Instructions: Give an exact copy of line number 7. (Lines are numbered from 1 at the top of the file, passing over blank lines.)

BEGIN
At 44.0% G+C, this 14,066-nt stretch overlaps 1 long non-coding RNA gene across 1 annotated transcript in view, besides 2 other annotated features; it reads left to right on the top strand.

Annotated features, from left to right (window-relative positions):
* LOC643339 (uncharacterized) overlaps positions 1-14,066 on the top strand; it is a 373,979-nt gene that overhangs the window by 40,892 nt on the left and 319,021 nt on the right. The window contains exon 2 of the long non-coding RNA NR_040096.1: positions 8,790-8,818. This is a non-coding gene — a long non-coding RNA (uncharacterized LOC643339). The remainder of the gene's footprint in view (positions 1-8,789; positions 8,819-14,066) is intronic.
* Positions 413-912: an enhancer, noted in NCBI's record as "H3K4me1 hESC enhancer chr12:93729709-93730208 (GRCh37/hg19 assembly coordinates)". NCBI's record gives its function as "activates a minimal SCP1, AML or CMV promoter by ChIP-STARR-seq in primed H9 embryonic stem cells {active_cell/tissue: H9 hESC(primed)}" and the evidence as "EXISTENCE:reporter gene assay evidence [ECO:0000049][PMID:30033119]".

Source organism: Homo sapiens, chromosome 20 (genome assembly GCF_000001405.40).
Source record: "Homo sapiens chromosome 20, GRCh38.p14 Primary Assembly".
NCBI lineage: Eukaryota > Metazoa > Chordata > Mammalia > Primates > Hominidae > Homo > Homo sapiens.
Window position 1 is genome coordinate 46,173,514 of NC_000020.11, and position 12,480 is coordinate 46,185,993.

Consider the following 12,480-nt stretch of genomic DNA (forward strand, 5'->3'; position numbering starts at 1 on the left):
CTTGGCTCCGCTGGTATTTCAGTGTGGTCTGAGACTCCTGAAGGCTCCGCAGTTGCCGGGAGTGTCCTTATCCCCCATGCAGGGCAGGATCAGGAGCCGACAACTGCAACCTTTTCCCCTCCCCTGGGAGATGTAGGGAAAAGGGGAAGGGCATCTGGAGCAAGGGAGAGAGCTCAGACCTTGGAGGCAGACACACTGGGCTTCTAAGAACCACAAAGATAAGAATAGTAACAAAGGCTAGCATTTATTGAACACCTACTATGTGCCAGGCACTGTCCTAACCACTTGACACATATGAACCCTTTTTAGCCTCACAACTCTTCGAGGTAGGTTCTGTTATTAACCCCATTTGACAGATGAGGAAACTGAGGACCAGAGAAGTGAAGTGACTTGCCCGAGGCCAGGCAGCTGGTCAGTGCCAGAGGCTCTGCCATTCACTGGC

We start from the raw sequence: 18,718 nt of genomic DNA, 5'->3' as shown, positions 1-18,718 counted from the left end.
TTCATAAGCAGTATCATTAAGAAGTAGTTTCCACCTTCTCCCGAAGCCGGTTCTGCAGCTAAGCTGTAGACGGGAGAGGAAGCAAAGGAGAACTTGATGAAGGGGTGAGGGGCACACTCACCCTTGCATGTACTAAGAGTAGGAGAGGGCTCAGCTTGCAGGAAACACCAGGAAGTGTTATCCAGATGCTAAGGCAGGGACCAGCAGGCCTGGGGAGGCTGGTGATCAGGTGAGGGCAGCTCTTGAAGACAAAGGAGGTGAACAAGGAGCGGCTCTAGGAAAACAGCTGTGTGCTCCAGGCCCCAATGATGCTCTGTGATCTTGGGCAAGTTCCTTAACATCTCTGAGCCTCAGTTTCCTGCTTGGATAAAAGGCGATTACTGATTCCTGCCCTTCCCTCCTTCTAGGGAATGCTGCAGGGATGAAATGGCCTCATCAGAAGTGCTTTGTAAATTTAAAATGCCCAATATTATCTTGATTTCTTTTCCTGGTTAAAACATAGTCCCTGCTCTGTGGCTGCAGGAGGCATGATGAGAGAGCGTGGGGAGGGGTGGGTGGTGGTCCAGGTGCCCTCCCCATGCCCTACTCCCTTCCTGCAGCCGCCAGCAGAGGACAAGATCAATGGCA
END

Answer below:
NCBI lineage: Eukaryota > Metazoa > Chordata > Mammalia > Primates > Hominidae > Homo > Homo sapiens.